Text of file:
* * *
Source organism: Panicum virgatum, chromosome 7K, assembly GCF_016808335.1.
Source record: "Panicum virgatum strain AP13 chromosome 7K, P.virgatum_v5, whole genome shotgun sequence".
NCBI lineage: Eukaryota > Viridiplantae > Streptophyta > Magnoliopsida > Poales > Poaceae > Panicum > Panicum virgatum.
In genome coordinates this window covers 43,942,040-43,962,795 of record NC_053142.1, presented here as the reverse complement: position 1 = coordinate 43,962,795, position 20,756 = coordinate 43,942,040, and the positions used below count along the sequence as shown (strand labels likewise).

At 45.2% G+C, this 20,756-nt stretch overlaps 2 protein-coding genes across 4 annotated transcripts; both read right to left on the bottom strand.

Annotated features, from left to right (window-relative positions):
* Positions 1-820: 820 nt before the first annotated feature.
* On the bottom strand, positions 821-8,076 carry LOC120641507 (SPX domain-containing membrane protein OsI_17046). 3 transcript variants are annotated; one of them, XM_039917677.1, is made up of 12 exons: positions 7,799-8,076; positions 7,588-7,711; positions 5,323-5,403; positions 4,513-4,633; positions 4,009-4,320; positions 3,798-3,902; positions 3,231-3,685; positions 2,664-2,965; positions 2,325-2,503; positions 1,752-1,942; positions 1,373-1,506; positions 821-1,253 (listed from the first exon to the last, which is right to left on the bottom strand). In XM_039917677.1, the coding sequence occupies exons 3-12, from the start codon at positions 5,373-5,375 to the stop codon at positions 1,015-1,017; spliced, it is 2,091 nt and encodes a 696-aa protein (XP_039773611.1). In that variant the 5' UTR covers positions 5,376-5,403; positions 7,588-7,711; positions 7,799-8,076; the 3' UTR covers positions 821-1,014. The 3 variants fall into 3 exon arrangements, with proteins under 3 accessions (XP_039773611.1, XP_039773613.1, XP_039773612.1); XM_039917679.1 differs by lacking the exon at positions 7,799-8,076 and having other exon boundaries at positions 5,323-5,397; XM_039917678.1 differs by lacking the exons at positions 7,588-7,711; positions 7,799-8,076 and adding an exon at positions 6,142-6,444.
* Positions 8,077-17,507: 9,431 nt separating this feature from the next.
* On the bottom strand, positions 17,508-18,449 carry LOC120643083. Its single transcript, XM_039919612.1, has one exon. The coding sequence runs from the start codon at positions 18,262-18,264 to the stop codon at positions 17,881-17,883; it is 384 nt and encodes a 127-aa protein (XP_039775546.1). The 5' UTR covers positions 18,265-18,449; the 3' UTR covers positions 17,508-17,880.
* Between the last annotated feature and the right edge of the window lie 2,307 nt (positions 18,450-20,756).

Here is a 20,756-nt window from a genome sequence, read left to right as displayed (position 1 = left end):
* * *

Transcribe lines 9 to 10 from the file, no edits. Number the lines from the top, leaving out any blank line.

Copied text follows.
* Positions 8,077-17,507: 9,431 nt separating this feature from the next.
* On the bottom strand, positions 17,508-18,449 carry LOC120643083. Its single transcript, XM_039919612.1, has one exon. The coding sequence runs from the start codon at positions 18,262-18,264 to the stop codon at positions 17,881-17,883; it is 384 nt and encodes a 127-aa protein (XP_039775546.1). The 5' UTR covers positions 18,265-18,449; the 3' UTR covers positions 17,508-17,880.